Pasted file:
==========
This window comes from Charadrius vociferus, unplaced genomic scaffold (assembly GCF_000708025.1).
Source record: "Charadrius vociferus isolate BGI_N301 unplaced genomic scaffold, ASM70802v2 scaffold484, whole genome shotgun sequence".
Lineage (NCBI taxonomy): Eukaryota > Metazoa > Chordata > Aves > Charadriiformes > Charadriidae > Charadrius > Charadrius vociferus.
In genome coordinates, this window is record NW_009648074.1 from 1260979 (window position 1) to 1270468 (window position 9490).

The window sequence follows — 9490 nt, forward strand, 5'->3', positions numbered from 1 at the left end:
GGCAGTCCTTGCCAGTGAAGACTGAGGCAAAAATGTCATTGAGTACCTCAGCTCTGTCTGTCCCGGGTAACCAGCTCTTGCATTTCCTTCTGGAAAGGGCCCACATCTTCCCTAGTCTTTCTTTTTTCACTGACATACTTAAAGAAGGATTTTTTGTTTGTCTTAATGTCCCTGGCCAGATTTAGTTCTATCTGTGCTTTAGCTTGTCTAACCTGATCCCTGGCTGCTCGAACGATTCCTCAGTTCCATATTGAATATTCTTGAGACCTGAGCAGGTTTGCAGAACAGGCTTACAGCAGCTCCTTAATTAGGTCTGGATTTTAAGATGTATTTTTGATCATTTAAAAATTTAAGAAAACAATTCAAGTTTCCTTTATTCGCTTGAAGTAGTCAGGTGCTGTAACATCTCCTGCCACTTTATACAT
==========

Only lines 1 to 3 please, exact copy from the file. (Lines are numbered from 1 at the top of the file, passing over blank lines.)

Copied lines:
This window comes from Charadrius vociferus, unplaced genomic scaffold (assembly GCF_000708025.1).
Source record: "Charadrius vociferus isolate BGI_N301 unplaced genomic scaffold, ASM70802v2 scaffold484, whole genome shotgun sequence".
Lineage (NCBI taxonomy): Eukaryota > Metazoa > Chordata > Aves > Charadriiformes > Charadriidae > Charadrius > Charadrius vociferus.